Skullcap Herb Profile
Also known as
Scutellaria lateriflora, Scutellaria, Scullcap, Scute, Blue Skullcap, Mad-Dog Skullcap, and Madweed.
Skullcap is an herbaceous perennial mint with ridged leaves and tiny flowers that can range in color from purple and blue to pink and white. The two-lobed flowers resemble the military helmets worn by early European settlers, hence the herb's name. A hardy plant, it grows 1 to 4 feet (25 cm to 1 m) high, thriving in the woods and swamplands of eastern North America. Settlers in the late 1700's promoted the herb's effectiveness as a cure for rabies, giving rise to one of its common names, mad dog weed. This claim was later discarded, and herbalists began to focus on the plant's considerable value.
Volatile oil, scutellarin, bitter glycoside, tannin, fat, bitter principles, and sugar.
The above-ground parts of the plant, dried.
Traditionally taken as a tea or tincture; can be used in capsule form. For a mild sedative, combine equal parts skullcap, hops and valerian root. This can be taken as a tea or tincture three times daily and a half hour before retiring. 15-20 drops of skullcap tincture taken every hour or two can lessen the severity of drug or alcohol withdrawal symptoms.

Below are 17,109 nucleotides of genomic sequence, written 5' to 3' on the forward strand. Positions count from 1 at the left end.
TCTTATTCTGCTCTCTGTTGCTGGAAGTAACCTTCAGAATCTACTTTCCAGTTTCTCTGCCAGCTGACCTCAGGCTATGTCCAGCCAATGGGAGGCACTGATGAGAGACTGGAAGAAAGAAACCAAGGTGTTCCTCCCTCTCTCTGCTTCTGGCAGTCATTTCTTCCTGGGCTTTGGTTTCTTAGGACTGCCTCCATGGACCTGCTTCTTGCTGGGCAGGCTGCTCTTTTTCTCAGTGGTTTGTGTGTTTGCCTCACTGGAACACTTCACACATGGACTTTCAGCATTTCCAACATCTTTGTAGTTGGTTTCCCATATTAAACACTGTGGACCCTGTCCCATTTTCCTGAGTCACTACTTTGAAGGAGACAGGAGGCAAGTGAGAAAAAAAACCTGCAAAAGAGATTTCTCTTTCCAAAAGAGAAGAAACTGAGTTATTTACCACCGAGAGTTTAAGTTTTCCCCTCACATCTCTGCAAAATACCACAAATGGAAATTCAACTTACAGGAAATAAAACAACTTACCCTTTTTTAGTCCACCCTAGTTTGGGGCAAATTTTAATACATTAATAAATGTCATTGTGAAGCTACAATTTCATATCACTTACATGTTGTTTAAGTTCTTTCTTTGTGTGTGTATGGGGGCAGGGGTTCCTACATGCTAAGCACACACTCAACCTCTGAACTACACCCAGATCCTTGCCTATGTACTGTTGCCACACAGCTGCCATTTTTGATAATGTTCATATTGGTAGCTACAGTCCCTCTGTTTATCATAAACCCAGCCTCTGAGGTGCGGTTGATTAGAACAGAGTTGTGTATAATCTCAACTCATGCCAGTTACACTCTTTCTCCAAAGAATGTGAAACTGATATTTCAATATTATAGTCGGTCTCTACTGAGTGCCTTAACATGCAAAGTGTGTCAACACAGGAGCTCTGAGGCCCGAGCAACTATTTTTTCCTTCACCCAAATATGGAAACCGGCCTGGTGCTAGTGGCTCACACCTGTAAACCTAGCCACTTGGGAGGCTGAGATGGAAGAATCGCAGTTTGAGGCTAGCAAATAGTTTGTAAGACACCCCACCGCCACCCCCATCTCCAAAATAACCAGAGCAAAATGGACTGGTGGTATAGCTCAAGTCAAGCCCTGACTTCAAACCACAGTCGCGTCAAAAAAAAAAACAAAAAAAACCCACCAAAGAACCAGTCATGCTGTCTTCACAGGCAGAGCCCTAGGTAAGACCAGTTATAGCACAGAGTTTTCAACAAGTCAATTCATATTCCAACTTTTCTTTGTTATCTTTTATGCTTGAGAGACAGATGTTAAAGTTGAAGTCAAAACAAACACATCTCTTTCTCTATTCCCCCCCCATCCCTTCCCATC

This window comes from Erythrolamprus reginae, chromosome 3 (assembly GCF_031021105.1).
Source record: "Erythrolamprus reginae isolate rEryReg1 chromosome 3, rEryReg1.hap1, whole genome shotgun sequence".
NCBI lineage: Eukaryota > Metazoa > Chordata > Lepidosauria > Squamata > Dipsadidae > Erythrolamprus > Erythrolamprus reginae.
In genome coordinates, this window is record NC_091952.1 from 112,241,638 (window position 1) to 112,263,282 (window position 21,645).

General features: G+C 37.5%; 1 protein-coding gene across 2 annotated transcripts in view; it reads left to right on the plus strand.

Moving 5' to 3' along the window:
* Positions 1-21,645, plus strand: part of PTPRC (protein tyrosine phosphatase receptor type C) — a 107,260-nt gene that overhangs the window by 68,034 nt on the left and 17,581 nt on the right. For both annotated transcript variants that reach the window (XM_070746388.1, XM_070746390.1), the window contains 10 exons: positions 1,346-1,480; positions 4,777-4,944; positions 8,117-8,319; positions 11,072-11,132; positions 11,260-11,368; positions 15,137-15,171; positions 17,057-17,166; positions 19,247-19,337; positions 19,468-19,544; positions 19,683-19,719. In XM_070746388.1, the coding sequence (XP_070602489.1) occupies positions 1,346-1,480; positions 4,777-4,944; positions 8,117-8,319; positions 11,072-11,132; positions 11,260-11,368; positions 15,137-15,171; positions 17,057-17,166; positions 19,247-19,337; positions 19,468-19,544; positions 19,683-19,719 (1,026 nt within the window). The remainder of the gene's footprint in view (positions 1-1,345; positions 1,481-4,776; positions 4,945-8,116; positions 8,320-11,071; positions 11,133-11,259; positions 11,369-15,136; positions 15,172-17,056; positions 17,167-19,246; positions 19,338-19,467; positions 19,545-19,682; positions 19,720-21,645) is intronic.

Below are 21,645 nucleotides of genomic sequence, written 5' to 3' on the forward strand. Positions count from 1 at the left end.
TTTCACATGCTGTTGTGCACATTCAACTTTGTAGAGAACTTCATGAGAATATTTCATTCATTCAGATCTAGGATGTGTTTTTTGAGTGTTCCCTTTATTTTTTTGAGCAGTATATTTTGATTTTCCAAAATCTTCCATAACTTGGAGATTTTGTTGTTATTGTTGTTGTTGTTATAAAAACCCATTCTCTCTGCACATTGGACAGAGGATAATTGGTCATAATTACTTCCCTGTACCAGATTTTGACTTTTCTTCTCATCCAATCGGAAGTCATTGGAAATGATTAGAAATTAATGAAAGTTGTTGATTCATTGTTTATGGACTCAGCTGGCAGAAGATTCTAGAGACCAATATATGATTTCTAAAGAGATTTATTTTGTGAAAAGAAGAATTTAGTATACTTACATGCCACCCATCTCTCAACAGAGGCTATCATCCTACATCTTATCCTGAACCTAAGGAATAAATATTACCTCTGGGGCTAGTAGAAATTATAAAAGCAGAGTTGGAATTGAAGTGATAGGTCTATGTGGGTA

Skullcap is a comforting herb, traditionally used to alleviate nervous tension and exhaustion. It is used to promote emotional wellbeing and relaxation during times of occasional distress.
Medical Herbalism by David Hoffmann page 582
Not toxic in normal amounts, although overdoses of skullcap tincture may cause confusion, giddiness, stupor, and seizures. Due to its use in expelling afterbirth, it should not be used by pregnant women. Skullcap cut with related species can be dangerous (for example, Teucrium chamaedrys, a close relative of pink skullcap, can cause hepatitis and liver damage), so make certain you are getting authentic scutellaria.
This information is not intended to diagnose, treat, cure, or prevent any disease.